A different version of this post ran on August 28, 2013, before the James Franco Roast. We have updated it following the Rob Lowe Roast.
A good roast joke is undeniable; it’s comedy at its most immediate and visceral. Cruel, harsh, and tasteless, sure, but also very, very funny. So with Rob Lowe getting roasted last night on Comedy Central (here are the best 18 jokes from it), we wanted to look back at the sets that set the roast bar at its highest. We went back through all the previous Comedy Central roasts (which were televised Friars’ Club Roasts through 2002) and picked the 16 absolutely funniest single sets. (We limited it to one per comedian, so the list didn’t end up being half Greg Giraldo.) Be warned, the language is super NSFW, unless you’re a sailor, truck driver, or Jeff Ross. Enjoy, and remember they only roast the ones they love … and Donald Trump.
Roaster: Jeff Ross
Roast: Drew Carey (1998)
If you want to know why Jeff Ross is at all of these roasts, watch his set at the first one, which showcases Ross’s specific blend of contemporized old-school (read: Jewish) joke telling. It’s great to watch Ross with the energy of a comic trying to prove himself among a much older milieu.
Roaster: Drew Carey
Roast: Hugh Hefner (2001)
Despite being taped only a couple weeks after 9/11 (or maybe because of its cathartic timing), Hefner’s roast was easily one of the two or three best ever. Hefner was a perfect victim: a likeable good sport with lots of things to target. In a night of people making old jokes, Carey’s were the best.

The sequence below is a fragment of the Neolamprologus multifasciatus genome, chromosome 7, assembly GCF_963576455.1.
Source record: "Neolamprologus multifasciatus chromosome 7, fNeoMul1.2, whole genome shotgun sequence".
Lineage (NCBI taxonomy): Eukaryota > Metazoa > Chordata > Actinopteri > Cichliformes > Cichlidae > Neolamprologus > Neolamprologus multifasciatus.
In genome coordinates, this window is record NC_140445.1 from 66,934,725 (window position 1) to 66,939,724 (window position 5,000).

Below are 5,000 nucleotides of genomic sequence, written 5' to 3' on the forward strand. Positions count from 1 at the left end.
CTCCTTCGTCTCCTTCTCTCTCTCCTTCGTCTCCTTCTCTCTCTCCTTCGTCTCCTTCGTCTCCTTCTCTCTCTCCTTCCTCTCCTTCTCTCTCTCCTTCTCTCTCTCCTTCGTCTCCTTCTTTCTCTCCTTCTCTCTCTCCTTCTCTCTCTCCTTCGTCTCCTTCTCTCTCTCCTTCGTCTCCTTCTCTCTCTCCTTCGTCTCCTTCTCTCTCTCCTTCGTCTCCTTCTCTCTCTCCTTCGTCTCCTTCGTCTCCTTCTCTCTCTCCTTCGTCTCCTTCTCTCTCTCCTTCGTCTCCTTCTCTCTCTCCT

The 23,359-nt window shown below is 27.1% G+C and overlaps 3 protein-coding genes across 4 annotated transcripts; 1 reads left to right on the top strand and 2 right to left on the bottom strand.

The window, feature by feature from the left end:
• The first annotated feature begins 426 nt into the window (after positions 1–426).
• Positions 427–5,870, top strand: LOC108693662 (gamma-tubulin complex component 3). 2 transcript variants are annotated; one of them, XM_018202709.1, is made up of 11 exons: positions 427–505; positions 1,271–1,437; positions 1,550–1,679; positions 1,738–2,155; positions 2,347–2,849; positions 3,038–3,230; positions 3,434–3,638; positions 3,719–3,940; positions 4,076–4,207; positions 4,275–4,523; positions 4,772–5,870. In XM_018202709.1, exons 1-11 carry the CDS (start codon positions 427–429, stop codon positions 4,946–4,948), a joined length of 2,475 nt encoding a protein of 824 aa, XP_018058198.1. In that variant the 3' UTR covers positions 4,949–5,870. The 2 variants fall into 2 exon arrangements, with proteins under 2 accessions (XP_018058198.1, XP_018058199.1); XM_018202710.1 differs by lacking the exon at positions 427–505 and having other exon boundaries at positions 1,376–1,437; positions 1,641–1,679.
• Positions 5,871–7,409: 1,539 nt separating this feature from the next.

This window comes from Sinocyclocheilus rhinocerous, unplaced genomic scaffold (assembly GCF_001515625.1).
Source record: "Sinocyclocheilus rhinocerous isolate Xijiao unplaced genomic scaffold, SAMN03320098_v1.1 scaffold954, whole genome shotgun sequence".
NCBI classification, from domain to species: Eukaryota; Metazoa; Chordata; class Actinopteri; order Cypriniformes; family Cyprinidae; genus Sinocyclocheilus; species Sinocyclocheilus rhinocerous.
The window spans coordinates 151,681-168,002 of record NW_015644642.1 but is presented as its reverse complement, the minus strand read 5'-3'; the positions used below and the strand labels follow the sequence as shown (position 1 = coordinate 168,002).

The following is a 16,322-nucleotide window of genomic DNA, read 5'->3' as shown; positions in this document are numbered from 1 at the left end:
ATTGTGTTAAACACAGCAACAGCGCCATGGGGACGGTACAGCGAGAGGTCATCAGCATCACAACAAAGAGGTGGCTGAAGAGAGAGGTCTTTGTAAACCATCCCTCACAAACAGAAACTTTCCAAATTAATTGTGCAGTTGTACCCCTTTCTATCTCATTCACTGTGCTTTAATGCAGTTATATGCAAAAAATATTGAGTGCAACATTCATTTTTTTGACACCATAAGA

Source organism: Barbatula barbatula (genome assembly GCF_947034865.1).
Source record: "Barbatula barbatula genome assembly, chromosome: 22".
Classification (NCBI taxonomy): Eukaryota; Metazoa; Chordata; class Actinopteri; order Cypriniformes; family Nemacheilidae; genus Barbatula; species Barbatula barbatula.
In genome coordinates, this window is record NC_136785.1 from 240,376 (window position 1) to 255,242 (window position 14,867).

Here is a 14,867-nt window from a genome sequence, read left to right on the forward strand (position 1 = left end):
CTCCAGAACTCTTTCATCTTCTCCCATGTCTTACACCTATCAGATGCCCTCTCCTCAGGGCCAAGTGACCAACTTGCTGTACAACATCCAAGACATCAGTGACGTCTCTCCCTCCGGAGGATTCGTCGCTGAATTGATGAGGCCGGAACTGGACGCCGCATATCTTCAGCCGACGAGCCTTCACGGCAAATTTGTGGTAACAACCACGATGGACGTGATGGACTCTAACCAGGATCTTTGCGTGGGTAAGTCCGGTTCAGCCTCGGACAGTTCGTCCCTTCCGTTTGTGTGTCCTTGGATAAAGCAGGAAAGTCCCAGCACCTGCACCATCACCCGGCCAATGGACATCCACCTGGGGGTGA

Roaster: Sarah Silverman
Roast: Hugh Hefner (2001)
Similarly, in a night of people making fun of the bunnies, Silverman stood out with the freshest and funniest angle on them. Her style fits so nicely with the roast; she also killed it at the Franco Roast.
Roaster: Todd Barry
Roast: Chevy Chase (2002)
The Chevy Chase roast was famously awkward. Chase was in a terrible mood and a poor sport because most of his SNL peers didn’t show up. One of the few bright spots was Todd Barry. Not really a tough, insult comic, Barry used his bone-dry, sardonic style to make fun of how easy it is to make fun of Chevy.
Roaster: Patton Oswalt
Roast: Flavor Flav (2007)
Oswalt is also not your typical roaster, but at the Flavor Flav roast he effectively adapted his alternative, verbose style to make fun of people. Oswalt proves no one can be cutting like a nerd can. He even squeezes in a Star Wars reference!
Roaster: Norm MacDonald
Roast: Bob Saget (2008)
MacDonald’s infamous roast set is a good barometer for people’s senses of humor. For some, it’s a bunch of unfunny, cheesy jokes. (They’re wrong.) To others, it’s an anti-comedy master class. He later revealed his set was a response to a producer telling him to “just try to be shocking!” He realized that nothing would be more shocking than poorly delivering old jokes he got out of a book his dad gave him called Jokes for Retirement Parties. It’s fun to hear the audience slowly catch on to what is happening.